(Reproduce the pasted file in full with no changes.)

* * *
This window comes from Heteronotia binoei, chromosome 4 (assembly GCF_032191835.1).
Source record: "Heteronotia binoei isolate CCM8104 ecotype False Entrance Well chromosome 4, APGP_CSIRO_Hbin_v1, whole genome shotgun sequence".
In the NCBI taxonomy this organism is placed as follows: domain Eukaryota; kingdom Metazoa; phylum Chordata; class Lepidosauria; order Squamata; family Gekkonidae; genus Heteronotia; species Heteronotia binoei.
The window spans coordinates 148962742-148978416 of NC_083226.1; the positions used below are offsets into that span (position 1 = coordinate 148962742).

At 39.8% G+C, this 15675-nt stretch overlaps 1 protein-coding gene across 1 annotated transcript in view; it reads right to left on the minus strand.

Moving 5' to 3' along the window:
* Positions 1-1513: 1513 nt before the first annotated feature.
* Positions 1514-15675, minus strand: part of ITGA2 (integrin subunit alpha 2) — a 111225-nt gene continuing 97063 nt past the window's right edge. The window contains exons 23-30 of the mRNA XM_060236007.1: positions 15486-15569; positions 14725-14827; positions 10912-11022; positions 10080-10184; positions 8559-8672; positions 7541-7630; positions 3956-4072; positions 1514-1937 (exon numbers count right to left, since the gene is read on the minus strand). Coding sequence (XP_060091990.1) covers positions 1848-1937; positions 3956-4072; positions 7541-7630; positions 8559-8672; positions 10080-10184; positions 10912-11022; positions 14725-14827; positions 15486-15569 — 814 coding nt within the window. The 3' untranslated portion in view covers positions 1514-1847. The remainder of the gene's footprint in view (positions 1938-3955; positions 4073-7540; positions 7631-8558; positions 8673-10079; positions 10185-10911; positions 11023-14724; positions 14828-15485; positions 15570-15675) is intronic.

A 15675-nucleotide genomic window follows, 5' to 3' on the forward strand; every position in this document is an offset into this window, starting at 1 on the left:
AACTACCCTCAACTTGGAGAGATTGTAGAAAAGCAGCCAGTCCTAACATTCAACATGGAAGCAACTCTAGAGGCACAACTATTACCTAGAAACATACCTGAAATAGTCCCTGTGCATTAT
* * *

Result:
This window comes from Heteronotia binoei, chromosome 4 (assembly GCF_032191835.1).
Source record: "Heteronotia binoei isolate CCM8104 ecotype False Entrance Well chromosome 4, APGP_CSIRO_Hbin_v1, whole genome shotgun sequence".
In the NCBI taxonomy this organism is placed as follows: domain Eukaryota; kingdom Metazoa; phylum Chordata; class Lepidosauria; order Squamata; family Gekkonidae; genus Heteronotia; species Heteronotia binoei.
The window spans coordinates 148962742-148978416 of NC_083226.1; the positions used below are offsets into that span (position 1 = coordinate 148962742).

At 39.8% G+C, this 15675-nt stretch overlaps 1 protein-coding gene across 1 annotated transcript in view; it reads right to left on the minus strand.

Moving 5' to 3' along the window:
* Positions 1-1513: 1513 nt before the first annotated feature.
* Positions 1514-15675, minus strand: part of ITGA2 (integrin subunit alpha 2) — a 111225-nt gene continuing 97063 nt past the window's right edge. The window contains exons 23-30 of the mRNA XM_060236007.1: positions 15486-15569; positions 14725-14827; positions 10912-11022; positions 10080-10184; positions 8559-8672; positions 7541-7630; positions 3956-4072; positions 1514-1937 (exon numbers count right to left, since the gene is read on the minus strand). Coding sequence (XP_060091990.1) covers positions 1848-1937; positions 3956-4072; positions 7541-7630; positions 8559-8672; positions 10080-10184; positions 10912-11022; positions 14725-14827; positions 15486-15569 — 814 coding nt within the window. The 3' untranslated portion in view covers positions 1514-1847. The remainder of the gene's footprint in view (positions 1938-3955; positions 4073-7540; positions 7631-8558; positions 8673-10079; positions 10185-10911; positions 11023-14724; positions 14828-15485; positions 15570-15675) is intronic.

A 15675-nucleotide genomic window follows, 5' to 3' on the forward strand; every position in this document is an offset into this window, starting at 1 on the left:
AACTACCCTCAACTTGGAGAGATTGTAGAAAAGCAGCCAGTCCTAACATTCAACATGGAAGCAACTCTAGAGGCACAACTATTACCTAGAAACATACCTGAAATAGTCCCTGTGCATTAT